kidsafe-fb-1200At Breakstone, White & Gluck, our lawyers are consistently recognized for their awards for clients in personal injury, medical malpractice and product liability cases. Through our Project KidSafe campaign, we work to promote bicycle safety and the well-being of children in Massachusetts. To date, we have donated over 25,000 bicycle helmets to children across the state.

If you are shopping for a child, we invite you to read more of our holiday toy safety series.

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20 mph speed limit

Drivers, double check your speed next time you visit Cambridge. In mid-November, the city plans a slow down to 20 mph on most city-owned streets. The city says, when in doubt, go 20 mph. 

The City of Cambridge announced the new 20 mph speed limit this week, a decision made in response to residents’ concerns about speeding vehicles and the risk for pedestrian accidents and injuries to cyclists. Cambridge follows Boston and Somerville in pursuing 20 mph speeds on certain city streets. Each city has a VisionZero safety campaign and is working to eliminate traffic fatalities.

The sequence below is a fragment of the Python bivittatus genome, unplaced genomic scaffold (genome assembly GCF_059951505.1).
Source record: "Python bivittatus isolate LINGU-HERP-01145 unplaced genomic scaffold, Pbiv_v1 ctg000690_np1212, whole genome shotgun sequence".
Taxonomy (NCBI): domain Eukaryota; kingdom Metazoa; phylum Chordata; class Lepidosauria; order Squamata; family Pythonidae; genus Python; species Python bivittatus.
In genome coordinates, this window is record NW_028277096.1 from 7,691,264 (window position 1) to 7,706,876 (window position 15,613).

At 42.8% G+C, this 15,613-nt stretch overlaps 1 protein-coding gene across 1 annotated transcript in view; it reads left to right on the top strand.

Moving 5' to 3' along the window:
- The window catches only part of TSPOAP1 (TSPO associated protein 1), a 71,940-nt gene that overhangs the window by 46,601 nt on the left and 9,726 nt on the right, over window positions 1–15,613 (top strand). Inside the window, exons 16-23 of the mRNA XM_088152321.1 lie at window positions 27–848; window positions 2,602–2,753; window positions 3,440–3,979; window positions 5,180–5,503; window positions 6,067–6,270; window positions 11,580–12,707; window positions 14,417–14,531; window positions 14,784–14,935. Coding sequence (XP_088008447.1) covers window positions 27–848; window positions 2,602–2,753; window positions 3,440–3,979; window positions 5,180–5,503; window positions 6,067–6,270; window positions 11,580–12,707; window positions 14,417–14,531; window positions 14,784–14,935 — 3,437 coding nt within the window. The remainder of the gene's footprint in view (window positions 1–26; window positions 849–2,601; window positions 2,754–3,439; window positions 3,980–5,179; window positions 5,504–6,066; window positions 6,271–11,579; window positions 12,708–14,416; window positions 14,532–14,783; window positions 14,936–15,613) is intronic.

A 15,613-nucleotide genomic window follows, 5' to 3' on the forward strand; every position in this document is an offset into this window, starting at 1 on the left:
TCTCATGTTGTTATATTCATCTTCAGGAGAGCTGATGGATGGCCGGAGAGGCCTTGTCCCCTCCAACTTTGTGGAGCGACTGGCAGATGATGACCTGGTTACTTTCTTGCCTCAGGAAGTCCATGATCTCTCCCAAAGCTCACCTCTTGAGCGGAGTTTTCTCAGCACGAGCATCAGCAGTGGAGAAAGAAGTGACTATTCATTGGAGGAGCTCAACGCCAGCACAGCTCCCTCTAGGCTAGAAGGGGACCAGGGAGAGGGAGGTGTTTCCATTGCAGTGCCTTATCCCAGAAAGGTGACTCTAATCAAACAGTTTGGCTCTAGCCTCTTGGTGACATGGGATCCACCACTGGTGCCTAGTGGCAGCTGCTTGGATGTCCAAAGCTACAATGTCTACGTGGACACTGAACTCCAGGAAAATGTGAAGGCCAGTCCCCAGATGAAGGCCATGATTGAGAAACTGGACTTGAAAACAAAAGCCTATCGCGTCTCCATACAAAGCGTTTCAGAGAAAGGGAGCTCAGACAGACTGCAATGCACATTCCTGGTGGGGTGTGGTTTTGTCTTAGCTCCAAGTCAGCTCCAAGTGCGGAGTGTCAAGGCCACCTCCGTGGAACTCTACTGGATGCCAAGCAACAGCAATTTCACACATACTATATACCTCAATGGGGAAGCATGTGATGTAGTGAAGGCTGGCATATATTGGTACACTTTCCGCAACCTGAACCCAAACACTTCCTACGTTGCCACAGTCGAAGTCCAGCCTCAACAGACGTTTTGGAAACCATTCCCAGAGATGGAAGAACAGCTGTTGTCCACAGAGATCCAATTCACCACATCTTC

Cambridge first lowered speed limits from 30 to 25 mph on most city-owned streets in December 2016. The Massachusetts Legislature granted cities and towns this authority earlier that year with passage of the Municipal Modernization Law. Specifically, communities were given the authority to lower speeds from 30 to 25 mph in locally-owned thickly settled areas.

In response, dozens of communities adopted 25 mph speed limits to reduce the risk of accidents. Few have pursued 20 mph – yet.